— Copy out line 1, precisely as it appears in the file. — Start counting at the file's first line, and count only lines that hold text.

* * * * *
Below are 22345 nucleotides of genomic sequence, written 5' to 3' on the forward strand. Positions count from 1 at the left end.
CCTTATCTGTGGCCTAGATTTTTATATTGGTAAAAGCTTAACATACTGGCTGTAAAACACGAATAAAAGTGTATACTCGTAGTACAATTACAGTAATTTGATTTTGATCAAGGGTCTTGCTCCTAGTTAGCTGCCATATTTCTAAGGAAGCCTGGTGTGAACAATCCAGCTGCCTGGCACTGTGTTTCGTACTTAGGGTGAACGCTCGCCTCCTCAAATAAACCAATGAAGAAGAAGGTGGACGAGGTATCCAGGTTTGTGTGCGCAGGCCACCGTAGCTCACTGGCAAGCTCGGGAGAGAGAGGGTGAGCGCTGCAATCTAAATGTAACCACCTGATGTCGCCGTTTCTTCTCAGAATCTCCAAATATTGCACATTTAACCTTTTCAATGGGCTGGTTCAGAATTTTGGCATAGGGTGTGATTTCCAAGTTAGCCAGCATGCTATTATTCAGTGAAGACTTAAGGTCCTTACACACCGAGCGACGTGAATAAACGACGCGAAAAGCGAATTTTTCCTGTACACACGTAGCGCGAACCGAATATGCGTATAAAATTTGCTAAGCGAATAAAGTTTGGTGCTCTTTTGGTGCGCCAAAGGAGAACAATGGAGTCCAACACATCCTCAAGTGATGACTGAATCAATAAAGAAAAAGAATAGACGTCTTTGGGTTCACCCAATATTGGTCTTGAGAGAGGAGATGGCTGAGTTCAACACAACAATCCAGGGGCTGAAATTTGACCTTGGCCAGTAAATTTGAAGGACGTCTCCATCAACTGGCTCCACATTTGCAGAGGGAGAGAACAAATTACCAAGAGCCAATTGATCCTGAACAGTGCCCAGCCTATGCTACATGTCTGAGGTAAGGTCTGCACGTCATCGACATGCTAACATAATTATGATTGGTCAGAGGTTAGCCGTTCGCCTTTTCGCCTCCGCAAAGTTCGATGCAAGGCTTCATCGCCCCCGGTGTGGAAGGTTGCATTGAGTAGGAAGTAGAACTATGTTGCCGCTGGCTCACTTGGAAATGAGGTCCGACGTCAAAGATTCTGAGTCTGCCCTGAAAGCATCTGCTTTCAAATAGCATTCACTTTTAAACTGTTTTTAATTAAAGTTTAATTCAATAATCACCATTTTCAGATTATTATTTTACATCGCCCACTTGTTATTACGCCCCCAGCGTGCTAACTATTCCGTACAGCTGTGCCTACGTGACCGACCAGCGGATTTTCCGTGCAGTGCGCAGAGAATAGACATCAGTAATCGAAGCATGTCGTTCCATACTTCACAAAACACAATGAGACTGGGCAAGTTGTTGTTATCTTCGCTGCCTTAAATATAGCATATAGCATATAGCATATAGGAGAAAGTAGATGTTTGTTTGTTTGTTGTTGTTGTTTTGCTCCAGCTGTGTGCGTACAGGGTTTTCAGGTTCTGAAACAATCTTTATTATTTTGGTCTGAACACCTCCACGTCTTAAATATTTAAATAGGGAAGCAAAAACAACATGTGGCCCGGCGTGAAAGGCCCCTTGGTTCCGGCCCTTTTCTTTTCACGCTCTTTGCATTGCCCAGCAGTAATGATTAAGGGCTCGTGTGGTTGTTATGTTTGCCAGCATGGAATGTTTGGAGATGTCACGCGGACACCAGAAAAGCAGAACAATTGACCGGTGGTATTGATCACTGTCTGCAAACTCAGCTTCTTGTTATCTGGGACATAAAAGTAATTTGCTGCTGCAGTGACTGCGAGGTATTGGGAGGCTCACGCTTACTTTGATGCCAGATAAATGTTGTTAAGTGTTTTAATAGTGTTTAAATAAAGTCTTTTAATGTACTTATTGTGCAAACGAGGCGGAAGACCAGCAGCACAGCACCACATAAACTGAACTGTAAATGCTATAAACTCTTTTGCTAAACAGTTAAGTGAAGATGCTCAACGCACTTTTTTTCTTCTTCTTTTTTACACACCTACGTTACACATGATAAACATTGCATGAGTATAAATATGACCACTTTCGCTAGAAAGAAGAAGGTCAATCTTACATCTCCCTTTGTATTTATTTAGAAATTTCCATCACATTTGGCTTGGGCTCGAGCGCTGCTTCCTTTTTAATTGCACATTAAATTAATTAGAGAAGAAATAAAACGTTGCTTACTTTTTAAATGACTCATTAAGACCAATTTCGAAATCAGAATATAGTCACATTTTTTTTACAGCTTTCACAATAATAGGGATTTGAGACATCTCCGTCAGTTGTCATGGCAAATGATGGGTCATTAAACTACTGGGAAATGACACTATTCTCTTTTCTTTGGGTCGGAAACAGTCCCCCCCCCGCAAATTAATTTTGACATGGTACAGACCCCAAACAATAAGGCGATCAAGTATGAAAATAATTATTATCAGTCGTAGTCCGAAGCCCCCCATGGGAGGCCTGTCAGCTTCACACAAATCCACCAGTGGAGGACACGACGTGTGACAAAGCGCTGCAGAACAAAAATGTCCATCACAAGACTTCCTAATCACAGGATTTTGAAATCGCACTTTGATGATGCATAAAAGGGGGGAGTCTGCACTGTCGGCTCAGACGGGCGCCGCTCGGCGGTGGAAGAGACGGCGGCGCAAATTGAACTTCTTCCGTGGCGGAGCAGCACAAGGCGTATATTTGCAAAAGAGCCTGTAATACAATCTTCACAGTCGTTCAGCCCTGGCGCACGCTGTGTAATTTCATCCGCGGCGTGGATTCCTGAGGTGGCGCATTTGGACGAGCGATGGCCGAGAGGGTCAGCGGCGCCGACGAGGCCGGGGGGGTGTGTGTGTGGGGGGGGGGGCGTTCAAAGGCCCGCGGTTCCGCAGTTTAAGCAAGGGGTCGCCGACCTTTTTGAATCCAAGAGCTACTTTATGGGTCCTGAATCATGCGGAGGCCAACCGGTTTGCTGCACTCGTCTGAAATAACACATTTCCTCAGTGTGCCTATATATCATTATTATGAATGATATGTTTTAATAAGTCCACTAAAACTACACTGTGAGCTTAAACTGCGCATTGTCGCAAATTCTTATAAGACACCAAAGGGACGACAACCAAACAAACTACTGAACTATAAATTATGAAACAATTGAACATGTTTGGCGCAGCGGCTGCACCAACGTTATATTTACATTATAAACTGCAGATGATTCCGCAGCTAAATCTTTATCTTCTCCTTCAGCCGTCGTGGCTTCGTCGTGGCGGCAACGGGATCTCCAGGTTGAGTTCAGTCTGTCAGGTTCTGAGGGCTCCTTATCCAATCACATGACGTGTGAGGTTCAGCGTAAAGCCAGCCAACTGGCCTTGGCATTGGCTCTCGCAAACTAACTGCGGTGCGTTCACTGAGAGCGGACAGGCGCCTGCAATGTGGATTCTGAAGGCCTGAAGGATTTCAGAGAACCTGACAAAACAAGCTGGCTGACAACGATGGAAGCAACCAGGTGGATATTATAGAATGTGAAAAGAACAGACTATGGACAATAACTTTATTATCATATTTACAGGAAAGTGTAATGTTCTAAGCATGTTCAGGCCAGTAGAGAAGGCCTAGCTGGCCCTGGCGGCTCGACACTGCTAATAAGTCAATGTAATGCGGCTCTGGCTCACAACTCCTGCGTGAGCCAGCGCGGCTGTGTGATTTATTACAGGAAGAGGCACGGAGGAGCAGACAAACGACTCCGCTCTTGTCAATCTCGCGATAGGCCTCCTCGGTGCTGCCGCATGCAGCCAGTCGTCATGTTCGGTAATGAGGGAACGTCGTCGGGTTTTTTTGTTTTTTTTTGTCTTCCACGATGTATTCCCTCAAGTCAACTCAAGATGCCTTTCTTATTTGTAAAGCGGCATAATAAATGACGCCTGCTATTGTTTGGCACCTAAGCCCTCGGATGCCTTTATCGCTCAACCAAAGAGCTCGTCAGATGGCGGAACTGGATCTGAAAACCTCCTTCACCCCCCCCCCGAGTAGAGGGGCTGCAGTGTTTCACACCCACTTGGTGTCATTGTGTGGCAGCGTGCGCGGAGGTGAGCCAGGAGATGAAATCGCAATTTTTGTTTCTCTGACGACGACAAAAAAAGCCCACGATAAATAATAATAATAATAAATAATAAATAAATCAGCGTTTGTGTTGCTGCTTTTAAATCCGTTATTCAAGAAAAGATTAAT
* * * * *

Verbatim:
Below are 22345 nucleotides of genomic sequence, written 5' to 3' on the forward strand. Positions count from 1 at the left end.